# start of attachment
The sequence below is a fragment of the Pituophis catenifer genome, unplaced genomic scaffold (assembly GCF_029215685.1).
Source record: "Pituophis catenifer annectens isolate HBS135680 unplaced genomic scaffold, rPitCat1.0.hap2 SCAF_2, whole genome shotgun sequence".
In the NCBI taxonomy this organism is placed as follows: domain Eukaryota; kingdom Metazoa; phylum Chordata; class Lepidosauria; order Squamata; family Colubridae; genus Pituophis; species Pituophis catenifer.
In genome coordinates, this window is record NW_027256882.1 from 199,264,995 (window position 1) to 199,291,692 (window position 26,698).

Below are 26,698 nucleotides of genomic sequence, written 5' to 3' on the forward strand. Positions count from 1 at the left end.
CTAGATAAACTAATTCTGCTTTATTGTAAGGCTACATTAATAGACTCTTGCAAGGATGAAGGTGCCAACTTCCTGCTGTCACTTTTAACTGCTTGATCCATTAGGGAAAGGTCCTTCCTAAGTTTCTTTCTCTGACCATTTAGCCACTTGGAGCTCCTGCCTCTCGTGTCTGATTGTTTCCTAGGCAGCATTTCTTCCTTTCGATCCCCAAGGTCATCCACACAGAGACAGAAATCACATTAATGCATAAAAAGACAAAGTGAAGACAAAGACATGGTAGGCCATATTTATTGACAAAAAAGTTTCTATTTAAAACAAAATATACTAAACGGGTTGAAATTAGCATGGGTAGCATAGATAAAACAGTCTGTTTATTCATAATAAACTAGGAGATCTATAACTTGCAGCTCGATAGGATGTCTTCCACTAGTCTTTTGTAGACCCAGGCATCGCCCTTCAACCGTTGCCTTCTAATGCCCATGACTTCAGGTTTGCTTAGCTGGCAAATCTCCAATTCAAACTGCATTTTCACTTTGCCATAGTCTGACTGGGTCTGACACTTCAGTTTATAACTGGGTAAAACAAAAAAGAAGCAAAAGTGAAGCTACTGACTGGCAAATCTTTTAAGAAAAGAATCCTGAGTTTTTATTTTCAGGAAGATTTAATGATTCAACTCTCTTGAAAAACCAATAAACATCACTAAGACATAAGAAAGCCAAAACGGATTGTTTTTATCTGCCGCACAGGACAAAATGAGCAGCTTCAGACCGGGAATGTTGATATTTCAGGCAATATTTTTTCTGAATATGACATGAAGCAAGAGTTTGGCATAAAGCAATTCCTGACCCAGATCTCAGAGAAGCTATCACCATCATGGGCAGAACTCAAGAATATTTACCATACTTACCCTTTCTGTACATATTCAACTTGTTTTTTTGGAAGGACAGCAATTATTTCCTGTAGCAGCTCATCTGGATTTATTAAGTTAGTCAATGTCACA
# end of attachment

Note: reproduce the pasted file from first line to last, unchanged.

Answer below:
The sequence below is a fragment of the Pituophis catenifer genome, unplaced genomic scaffold (assembly GCF_029215685.1).
Source record: "Pituophis catenifer annectens isolate HBS135680 unplaced genomic scaffold, rPitCat1.0.hap2 SCAF_2, whole genome shotgun sequence".
In the NCBI taxonomy this organism is placed as follows: domain Eukaryota; kingdom Metazoa; phylum Chordata; class Lepidosauria; order Squamata; family Colubridae; genus Pituophis; species Pituophis catenifer.
In genome coordinates, this window is record NW_027256882.1 from 199,264,995 (window position 1) to 199,291,692 (window position 26,698).

Below are 26,698 nucleotides of genomic sequence, written 5' to 3' on the forward strand. Positions count from 1 at the left end.
CTAGATAAACTAATTCTGCTTTATTGTAAGGCTACATTAATAGACTCTTGCAAGGATGAAGGTGCCAACTTCCTGCTGTCACTTTTAACTGCTTGATCCATTAGGGAAAGGTCCTTCCTAAGTTTCTTTCTCTGACCATTTAGCCACTTGGAGCTCCTGCCTCTCGTGTCTGATTGTTTCCTAGGCAGCATTTCTTCCTTTCGATCCCCAAGGTCATCCACACAGAGACAGAAATCACATTAATGCATAAAAAGACAAAGTGAAGACAAAGACATGGTAGGCCATATTTATTGACAAAAAAGTTTCTATTTAAAACAAAATATACTAAACGGGTTGAAATTAGCATGGGTAGCATAGATAAAACAGTCTGTTTATTCATAATAAACTAGGAGATCTATAACTTGCAGCTCGATAGGATGTCTTCCACTAGTCTTTTGTAGACCCAGGCATCGCCCTTCAACCGTTGCCTTCTAATGCCCATGACTTCAGGTTTGCTTAGCTGGCAAATCTCCAATTCAAACTGCATTTTCACTTTGCCATAGTCTGACTGGGTCTGACACTTCAGTTTATAACTGGGTAAAACAAAAAAGAAGCAAAAGTGAAGCTACTGACTGGCAAATCTTTTAAGAAAAGAATCCTGAGTTTTTATTTTCAGGAAGATTTAATGATTCAACTCTCTTGAAAAACCAATAAACATCACTAAGACATAAGAAAGCCAAAACGGATTGTTTTTATCTGCCGCACAGGACAAAATGAGCAGCTTCAGACCGGGAATGTTGATATTTCAGGCAATATTTTTTCTGAATATGACATGAAGCAAGAGTTTGGCATAAAGCAATTCCTGACCCAGATCTCAGAGAAGCTATCACCATCATGGGCAGAACTCAAGAATATTTACCATACTTACCCTTTCTGTACATATTCAACTTGTTTTTTTGGAAGGACAGCAATTATTTCCTGTAGCAGCTCATCTGGATTTATTAAGTTAGTCAATGTCACA